Anchor Handling (Oilfield Seamanship Series Volume 3)

Published Date

May 1994

Anchor Handling (Oilfield Seamanship Series Volume 3)

(Excludes any applicable taxes)

This book will benefit Masters, officers and other personnel operating anchor handling vessels. It describes the most common work boat operations, which differ to those of the barge or vessel being worked. A number of specialist mooring operations are also described, again from the boat’s viewpoint.

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This volume of the Oilfield Seamanship Series provides practical guidance on all aspects of anchor handling, such as anchor retrieval, rigging for anchor handling and recovery gear for fishing and grappling operations. The book is supported by extensive diagrams, illustrating sequences such as breaking out anchors and the stowage of chain on deck, as well as equipment design.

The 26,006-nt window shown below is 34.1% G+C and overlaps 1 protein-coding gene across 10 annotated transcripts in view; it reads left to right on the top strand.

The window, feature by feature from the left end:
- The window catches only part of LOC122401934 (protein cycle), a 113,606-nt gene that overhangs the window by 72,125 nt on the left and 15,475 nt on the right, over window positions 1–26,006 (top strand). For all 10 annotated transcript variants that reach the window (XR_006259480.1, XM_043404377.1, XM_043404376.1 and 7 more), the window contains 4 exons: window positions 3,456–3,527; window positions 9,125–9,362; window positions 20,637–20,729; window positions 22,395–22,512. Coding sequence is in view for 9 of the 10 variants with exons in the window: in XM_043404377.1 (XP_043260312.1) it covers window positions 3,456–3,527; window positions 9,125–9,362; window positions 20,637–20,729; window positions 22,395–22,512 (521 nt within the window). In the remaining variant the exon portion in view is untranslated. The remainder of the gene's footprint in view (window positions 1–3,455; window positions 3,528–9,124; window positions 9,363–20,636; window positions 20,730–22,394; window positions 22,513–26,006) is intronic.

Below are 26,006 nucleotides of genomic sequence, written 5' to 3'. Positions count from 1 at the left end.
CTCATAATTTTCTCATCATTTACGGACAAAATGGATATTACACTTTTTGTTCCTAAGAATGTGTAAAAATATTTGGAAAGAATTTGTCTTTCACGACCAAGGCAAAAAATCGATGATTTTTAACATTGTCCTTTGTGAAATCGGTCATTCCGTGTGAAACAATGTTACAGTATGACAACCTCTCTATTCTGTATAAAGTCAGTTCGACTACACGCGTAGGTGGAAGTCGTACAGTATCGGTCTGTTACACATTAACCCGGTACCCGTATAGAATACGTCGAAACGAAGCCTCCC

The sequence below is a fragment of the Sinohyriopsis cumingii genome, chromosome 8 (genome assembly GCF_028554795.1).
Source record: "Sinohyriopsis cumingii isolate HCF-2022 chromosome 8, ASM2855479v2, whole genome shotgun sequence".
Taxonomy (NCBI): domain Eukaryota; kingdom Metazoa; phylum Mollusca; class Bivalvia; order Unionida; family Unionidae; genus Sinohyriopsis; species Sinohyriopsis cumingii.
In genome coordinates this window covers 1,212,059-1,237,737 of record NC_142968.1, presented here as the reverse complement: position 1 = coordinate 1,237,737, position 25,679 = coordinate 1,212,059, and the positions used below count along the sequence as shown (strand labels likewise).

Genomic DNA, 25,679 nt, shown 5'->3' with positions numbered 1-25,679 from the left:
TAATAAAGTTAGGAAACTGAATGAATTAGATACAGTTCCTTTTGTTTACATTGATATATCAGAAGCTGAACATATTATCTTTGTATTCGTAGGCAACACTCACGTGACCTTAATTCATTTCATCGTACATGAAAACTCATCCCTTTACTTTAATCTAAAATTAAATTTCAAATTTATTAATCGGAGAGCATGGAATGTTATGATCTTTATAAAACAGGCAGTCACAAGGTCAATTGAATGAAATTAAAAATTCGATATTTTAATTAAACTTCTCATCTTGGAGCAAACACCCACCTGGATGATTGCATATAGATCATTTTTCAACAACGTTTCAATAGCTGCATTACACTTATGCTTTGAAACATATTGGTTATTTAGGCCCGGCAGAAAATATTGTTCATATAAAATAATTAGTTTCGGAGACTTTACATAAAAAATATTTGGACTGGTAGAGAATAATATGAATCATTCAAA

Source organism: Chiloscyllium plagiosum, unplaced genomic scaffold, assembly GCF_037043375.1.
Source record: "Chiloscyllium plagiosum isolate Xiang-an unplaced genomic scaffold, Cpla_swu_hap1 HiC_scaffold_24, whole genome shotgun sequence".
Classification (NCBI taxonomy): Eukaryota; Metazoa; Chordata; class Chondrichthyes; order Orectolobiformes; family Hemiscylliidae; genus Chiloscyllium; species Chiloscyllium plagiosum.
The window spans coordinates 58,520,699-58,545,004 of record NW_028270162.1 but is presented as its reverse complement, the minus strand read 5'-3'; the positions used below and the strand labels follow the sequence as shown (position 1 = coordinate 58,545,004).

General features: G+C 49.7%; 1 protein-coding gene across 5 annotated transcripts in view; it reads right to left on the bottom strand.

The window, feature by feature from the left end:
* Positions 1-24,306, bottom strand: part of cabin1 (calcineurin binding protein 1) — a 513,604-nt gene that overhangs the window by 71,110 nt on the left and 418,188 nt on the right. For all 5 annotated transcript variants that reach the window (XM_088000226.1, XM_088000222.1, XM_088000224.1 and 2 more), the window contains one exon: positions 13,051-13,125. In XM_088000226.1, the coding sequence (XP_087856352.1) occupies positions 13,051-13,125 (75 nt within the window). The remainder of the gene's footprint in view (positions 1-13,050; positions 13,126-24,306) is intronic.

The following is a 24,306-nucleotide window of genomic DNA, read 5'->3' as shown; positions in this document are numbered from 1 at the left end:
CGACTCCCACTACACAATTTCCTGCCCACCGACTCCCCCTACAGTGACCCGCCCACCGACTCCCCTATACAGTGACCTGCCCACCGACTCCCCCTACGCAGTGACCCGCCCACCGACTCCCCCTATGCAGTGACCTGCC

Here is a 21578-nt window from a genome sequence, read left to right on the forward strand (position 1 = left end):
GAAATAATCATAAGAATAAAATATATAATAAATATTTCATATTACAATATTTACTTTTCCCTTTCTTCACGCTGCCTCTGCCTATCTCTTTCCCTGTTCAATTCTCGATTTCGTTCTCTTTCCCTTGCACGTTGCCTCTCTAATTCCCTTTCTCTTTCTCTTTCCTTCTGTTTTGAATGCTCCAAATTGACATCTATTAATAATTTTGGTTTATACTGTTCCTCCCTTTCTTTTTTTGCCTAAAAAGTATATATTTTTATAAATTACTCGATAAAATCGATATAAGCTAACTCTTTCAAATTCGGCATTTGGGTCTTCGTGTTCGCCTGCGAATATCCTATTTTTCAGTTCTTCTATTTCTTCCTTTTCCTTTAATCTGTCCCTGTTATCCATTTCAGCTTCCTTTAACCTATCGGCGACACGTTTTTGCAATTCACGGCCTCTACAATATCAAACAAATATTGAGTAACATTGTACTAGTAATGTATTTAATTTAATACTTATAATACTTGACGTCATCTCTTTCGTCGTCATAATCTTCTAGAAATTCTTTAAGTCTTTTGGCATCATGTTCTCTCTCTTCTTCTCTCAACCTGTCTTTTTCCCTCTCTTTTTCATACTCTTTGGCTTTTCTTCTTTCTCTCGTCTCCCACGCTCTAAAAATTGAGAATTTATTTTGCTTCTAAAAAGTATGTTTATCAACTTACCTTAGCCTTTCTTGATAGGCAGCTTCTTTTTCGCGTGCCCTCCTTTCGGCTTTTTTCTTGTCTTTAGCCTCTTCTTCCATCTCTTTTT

Part 1 Introduction
1.1 Preamble
1.2 Characteristics of anchor handling vessels


Part 2 Equipment Layout and Function
2.1 Standard deck layouts AHT and AHTS
2.2 Guide pins, stoppers and similar equipment
2.3 Stern rollers and stern gates
2.4 Anchor handling winches
2.5 Thrusters, rudders and nozzles
2.6 Control station layouts
2.7 Anchors, wire rope, shackles and gear


Part 3 Rigging for Anchor Handling
3.1 Introduction
3.2 Deck rigged for anchor handling – permanent chain chaser (PCC) system
3.3 Deck rigged for anchor handling – buoyed system
3.4 Deck rigged for laybarge anchor handling – suitcase buoys
3.5 Equipment preparations for anchor handling
3.6 Inventory of anchor handling equipment
3.7 Spooling up pennant wires
3.8 Workwires – length and amount in/out
3.9 Pulling power of winches


Part 4 Running and Retrieving Anchors
4.1 Permanent chain chaser (PCC) systems – operational notes
4.2 Running out to anchor – operational notes – chain chasers
4.3 Retrieval – operational notes
4.4 Breaking out the anchor – operational notes and breakout forces
4.5 Decking anchor – PCC system
4.6 Running and retrieving anchors – two boats
4.7 Buoyed mooring systems – components